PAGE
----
I work for the Japan Hydrographic Association (JHA). As some of you may know, I spent most of my career with the Hydrographic Office of Japan. The organisation that I work for is under the supervision of the government with the condition of not pursuing profit.
The organisation distributes official nautical publications of the Japanese government. As some countries are experiencing, private sectors are now growing and have stronger powers in this field. In the long term, government and private sectors are supposed to have a co-operative partnership, but in the short term it seems that they are even competing with each other.
Recently I had the opportunity to hear reports from seafarers in large Japanese shipping companies about the usefulness of the official ENCs. Their opinions were rather harsh, pointing out several defects of the intergovernmental system. For example, there is no one-stop shopping, the gaps between cells of different countries are still not filled, etc. These problems are already well recognised in the hydrographic community. One of the things I want to stress here is that they seem not to place their trust in official publications as they did in the past. They make a comparison between official publications and private sector publications. The reasons why official publications exist are their reliability and being official, I believe. I prefer not to imagine the worst case. However, a recent tendency in the government (as in the rest of the world?) is to broaden the discretion of private sectors. If official publications begin to lose their reliability, something unwelcome might happen to support the above tendency. I hope my imagination proves to be just a nightmare.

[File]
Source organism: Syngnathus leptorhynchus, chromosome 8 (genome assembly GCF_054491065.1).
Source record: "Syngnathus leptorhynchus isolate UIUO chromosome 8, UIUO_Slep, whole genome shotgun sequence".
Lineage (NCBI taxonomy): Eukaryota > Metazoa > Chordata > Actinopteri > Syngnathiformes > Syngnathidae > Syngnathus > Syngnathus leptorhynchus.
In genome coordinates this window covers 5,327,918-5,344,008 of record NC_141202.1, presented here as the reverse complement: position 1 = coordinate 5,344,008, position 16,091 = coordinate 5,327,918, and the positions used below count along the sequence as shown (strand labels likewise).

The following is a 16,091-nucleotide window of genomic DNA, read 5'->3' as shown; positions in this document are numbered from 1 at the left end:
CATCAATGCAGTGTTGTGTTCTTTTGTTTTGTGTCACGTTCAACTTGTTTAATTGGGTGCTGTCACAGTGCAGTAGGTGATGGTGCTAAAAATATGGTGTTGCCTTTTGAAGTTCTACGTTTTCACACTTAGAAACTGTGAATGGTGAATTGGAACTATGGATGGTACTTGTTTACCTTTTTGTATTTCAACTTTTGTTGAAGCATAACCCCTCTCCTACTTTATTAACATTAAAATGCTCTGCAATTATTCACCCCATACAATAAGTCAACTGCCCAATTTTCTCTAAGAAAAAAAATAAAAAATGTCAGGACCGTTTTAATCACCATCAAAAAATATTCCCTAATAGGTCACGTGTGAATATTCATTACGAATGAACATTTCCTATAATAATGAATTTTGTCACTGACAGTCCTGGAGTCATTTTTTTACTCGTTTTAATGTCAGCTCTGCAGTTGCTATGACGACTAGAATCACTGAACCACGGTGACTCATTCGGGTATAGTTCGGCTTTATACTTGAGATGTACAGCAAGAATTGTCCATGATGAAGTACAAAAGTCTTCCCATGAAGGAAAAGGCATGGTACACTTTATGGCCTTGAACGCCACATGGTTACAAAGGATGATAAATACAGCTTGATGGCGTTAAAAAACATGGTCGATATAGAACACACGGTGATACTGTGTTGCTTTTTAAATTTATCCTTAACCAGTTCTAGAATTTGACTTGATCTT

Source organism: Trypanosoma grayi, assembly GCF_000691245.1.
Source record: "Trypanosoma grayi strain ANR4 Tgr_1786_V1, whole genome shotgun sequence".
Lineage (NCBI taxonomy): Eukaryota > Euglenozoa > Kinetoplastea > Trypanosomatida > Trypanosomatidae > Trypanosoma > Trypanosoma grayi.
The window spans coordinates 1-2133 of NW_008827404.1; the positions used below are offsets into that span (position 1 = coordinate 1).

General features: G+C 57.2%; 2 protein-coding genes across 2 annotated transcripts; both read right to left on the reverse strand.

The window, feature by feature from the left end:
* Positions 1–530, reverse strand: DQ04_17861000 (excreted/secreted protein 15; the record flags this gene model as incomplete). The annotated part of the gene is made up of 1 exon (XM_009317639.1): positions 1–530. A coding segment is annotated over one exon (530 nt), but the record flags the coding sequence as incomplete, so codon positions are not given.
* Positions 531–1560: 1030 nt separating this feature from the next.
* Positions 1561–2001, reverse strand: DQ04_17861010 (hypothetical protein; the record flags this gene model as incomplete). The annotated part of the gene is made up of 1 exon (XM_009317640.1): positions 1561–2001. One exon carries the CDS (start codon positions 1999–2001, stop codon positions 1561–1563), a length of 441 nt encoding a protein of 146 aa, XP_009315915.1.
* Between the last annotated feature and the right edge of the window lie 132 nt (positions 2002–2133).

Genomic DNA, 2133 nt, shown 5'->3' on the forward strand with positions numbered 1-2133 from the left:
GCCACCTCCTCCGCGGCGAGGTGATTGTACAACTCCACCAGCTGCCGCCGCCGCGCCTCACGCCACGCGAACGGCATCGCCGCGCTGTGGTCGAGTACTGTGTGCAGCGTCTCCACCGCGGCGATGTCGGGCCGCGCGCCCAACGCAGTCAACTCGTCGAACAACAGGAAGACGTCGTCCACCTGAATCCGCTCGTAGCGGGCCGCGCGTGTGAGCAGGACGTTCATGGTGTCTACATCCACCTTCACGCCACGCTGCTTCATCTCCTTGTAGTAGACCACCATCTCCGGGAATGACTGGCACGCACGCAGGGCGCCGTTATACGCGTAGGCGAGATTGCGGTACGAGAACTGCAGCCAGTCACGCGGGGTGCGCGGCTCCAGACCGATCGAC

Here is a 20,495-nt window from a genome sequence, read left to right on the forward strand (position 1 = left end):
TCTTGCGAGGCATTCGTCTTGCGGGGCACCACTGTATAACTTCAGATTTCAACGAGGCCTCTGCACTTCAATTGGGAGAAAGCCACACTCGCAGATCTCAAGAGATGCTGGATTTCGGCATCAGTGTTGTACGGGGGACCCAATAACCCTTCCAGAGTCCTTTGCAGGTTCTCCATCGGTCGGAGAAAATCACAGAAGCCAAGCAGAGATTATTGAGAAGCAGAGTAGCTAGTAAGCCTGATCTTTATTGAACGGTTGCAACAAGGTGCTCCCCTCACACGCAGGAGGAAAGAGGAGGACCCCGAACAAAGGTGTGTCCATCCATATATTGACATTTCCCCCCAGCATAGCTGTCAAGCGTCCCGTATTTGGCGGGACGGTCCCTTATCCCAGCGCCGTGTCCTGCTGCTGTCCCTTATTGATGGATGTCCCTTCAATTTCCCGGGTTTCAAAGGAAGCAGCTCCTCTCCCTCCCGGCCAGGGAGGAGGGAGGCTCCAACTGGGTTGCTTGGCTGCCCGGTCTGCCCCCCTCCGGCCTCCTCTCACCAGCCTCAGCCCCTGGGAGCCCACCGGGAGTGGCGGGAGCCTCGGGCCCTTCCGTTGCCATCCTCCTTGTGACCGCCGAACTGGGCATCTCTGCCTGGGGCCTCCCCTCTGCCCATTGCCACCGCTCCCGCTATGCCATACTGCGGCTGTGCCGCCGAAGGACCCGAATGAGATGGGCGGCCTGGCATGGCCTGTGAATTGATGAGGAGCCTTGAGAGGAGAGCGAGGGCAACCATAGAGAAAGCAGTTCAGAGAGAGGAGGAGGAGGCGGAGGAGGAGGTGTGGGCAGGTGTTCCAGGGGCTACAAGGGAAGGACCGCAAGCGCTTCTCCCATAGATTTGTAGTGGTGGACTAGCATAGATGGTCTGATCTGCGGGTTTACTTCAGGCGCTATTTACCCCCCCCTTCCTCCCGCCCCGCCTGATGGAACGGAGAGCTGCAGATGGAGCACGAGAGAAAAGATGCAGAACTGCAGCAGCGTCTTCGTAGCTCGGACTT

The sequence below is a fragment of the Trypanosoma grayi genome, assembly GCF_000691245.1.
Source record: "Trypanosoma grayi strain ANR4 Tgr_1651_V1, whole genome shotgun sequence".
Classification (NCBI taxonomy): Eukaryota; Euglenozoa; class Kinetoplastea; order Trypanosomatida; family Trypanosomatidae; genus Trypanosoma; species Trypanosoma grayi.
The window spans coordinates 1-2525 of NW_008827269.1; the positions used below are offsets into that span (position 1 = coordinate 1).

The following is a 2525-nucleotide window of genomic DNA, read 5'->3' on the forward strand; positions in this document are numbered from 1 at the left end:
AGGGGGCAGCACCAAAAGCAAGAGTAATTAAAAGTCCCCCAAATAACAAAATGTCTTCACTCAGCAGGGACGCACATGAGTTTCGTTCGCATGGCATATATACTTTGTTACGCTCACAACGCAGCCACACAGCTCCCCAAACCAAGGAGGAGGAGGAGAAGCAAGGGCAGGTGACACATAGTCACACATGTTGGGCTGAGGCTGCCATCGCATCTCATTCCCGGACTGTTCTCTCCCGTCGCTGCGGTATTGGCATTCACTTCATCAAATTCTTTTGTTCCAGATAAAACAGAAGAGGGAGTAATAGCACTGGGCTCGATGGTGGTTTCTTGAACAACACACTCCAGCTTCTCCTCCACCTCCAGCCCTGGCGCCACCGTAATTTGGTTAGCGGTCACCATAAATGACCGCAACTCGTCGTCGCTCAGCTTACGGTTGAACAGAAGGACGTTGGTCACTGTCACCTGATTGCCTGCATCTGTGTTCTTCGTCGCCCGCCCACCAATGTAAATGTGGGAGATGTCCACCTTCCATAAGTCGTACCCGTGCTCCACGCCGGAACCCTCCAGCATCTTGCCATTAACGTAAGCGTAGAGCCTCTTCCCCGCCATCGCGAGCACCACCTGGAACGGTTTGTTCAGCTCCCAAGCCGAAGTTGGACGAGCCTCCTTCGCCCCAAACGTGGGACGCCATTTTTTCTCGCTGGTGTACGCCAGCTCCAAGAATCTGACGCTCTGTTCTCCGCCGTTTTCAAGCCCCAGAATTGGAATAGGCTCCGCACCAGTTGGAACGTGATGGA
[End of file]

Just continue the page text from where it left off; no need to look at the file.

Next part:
I have been very much involved with the reformation of the IHO through the work of the IHO Strategic Planning Working Group (SPWG). There were many issues on the table: speeding up decision making, encouraging more participation by private sectors, promoting capacity building, etc. As all of you know, a new convention has been admitted in the last International Hydrographic Conference and it is now in the ratification process. However, under an unavoidable constraint of the intergovernmental system, progress seems to be slow.
Recently, the JHA had a chance to help with the launch of ‘official’ Malacca and Singapore Strait ENCs onto the market. Hopefully, the ENCs will be officially published by the joint efforts of three littoral countries (Indonesia, Malaysia, Singapore) at the end of this year. This strait is quite congested with vessel traffic and is one of the most important straits for the international maritime community. The project of publishing official ENCs of this strait was conceived and initiated a long time ago between three littoral countries, namely Indonesia, Malaysia and Singapore, with the help of Japan. However, it took quite long to reach the final objective of publication. My organisation is very proud to be able to participate in the final stage of this important project. With only six cells included, this project is quite small, but it is a large step forward. JHA aims to maintain the reliability of official ENCs and to ‘restore’ it, if this is necessary.
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